Jenckes reintroduced his bill in the next Congress, in May 1870. This time, Jenckes threw a sop to the principle of rotation in office, but not to political rotation, by providing that his proposed Civil Service Commission could make civil servants subject to reexamination every four years. Most of the popular support was still confined to the northeast.
While the Jenckes bill languished in Congress, the year 1870 saw a number of body blows administered to the reformers by Grant Administration. Their two beloved leaders in the administration were both summarily fired; Ebenezer Hoar as Attorney General and John Lothrop Motley as minister to England. Both men joined Senator Charles Sumner in opposing President Grant's scheme for the United States to annex Santo Domingo, and Hoar in particular was detested by Massachusetts Radical Representative Ben Butler, a champion of the "spoils system" and enemy of reform. Furthermore, the other reformer in the Cabinet, Secretary of Interior Jacob Dolson Cox, was fired by the president, largely for imposing civil service tests and refusing to make political appointments in the Interior Department. Cox, too, ran afoul of the powerful Butler, as well as tangling with Radical Michigan Senator and wealthy Detroit merchant, Zachariah Chandler.
After his dismissal in October, Cox was urged to go public with the reasons by fellow Ohio reformer, Representative James A. Garfield, and the disclosure had the effect of demonstrating increasing disarray in Republican ranks. The ensuing elections of 1870 saw a Democratic gain of thirty seats in the House, as well as the carrying of critical states New York and Indiana. After the election, reform agitation continued, with Yale professors generating a New Haven meeting's "warm letter of sympathy" to Cox, denouncing the existing state of the civil service as "the root of much of our political corruption." Harvard quickly chimed in, a Republican "caucus" in Cambridge unanimously passing a pro-Cox resolution, and a group of young Harvard alumni talked of forming a civil service reform club.
During the election, however, reform lost its stoutest Congressional champion. Thomas A. Jenckes was defeated for reelection by an opponent backed by the powerful Republican Senator William Sprague, a wealthy textile manufacturer, railroad man, and real estate speculator. Having accused Sprague of all manner of corruption and then having lost the election, Jenckes went down howling fraud to the last, charging Sprague with having purchased the winning votes.
The 1870 election, indeed, saw the rise of a new faction within the national party, the Liberal Republicans, calling for free trade but devoted in particular to civil service reform. Carl Schurz bolted the Missouri Republican party, and managed to elect a Liberal Republican as governor. The Nation went to the length of calling for a new party devoted to civil service reform, lower tariffs, and, in particular, more representation in government of the "thoughtful, conscientious and intelligent" part of the population, "now excluded from all direct share in the government."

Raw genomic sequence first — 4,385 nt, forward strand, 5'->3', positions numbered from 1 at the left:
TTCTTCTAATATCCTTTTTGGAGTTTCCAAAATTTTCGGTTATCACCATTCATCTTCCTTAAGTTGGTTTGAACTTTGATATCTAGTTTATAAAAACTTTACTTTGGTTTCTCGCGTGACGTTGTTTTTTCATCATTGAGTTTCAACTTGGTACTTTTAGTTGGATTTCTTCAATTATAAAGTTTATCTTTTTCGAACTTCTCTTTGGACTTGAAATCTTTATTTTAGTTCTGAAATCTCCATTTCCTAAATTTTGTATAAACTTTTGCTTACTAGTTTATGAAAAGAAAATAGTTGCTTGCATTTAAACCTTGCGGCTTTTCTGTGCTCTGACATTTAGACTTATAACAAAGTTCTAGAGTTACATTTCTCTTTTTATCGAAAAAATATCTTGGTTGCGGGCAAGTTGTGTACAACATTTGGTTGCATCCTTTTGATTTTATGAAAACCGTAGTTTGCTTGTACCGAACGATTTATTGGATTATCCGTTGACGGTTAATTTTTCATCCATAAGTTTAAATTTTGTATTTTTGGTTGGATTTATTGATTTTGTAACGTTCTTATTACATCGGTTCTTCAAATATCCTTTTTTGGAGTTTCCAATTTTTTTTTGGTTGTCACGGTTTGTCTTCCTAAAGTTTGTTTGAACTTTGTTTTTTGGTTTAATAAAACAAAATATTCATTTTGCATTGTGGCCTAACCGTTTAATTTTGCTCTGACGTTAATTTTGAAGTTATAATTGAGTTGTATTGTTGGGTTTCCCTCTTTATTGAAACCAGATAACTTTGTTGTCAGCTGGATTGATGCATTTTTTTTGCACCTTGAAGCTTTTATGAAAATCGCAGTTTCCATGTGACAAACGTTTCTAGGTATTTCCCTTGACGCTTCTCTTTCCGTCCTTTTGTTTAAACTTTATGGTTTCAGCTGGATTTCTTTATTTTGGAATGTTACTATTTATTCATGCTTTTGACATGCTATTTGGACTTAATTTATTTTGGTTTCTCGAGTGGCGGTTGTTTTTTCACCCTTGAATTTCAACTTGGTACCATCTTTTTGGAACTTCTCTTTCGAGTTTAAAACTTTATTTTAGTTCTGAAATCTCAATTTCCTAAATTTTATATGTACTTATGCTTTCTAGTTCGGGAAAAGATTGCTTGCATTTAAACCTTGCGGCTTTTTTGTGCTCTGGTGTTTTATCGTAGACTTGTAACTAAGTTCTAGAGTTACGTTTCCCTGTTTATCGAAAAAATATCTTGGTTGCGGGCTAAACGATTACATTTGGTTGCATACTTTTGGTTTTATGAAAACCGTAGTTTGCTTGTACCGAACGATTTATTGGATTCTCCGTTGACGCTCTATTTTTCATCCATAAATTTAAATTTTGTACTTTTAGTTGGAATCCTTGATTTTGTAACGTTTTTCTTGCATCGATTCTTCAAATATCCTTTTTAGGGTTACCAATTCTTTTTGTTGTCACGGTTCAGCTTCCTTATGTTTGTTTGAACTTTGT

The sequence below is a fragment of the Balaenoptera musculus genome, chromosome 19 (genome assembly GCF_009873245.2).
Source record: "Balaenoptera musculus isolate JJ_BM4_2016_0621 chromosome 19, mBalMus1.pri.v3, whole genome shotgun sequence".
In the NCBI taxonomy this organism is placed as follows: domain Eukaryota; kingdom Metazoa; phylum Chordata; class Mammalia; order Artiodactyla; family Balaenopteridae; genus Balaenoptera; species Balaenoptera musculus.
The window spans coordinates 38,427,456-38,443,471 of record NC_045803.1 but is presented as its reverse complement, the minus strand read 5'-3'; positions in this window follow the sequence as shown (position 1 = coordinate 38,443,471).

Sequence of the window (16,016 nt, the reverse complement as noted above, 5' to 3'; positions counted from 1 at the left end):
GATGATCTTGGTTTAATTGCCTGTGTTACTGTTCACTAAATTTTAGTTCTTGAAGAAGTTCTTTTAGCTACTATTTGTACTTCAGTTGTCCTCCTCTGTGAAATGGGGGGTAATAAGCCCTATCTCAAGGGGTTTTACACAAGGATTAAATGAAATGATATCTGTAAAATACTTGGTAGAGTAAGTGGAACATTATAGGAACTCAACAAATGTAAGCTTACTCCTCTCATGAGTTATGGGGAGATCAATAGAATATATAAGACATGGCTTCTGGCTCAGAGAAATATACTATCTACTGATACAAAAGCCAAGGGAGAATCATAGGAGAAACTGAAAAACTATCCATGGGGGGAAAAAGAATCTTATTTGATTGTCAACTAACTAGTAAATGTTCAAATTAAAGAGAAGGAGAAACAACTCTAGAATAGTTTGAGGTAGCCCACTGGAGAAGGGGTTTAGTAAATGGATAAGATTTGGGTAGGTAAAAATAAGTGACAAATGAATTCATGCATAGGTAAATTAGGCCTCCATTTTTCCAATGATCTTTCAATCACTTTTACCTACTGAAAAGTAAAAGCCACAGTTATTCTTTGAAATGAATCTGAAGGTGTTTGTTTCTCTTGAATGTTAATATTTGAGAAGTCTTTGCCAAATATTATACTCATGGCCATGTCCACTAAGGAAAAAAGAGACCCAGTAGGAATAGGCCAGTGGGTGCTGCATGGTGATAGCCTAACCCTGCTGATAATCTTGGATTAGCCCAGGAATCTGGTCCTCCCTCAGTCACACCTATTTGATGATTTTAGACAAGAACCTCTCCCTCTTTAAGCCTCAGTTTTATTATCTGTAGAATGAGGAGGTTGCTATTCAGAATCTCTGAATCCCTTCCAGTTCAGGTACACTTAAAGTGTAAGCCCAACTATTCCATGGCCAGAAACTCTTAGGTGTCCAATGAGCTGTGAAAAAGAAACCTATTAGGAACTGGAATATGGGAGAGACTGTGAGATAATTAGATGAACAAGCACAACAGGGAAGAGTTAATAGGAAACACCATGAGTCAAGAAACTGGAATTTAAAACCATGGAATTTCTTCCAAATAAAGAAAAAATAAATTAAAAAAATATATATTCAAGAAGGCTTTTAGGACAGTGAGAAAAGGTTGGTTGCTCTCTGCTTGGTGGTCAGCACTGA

More prophetic was the call of the Bostonian American Free Trade League for an alliance of liberal or reform Republicans and Democrats, an idea seconded in the pro-reformer Chicago Tribune. Promptly after the election, the Free Trade League called a conference for a new alliance in New York. While Schurz, Cox and other Republican leaders refused to commit at this point on breaking with Grant, many leading pro-reform editors were in attendance, including Henry Adams of the North American Review, Horace White of the Chicago Tribune, and E.L. Godkin of The Nation. The conference endorsed both civil service reform and free trade, although Speaker of the House James G. Blaine was able to keep the reformers from calling for a new party by promising to make one of their own, James A. Garfield, chairman of the powerful House Ways and Means Committee. George Curtis also rejected the idea of a new party as insuring the victory of the hated Democrats.
The severe election losses, as well as increasing disaffection from the party by the reformers, caused a shift on the part of the Grant Administration. President Grant, in his annual December, 1870 message to Congress, actually called for civil service reform; the existing patronage system, he said, "does not secure the best men, and often not even fit men, for public place."
During the lame duck session of the 41st Congress, various reform bills, even though approved by President Grant, failed to pass, until congressional reform leaders put through a joint resolution, authorizing the President to appoint a civil service commission to prescribe rules for examining applications. And despite the fact that this resolution was trickily driven through both houses of Congress at the last minute in March as a rider to an appropriation bill, the reformers hailed its passage without commenting on the hasty and devious way that the process was handled.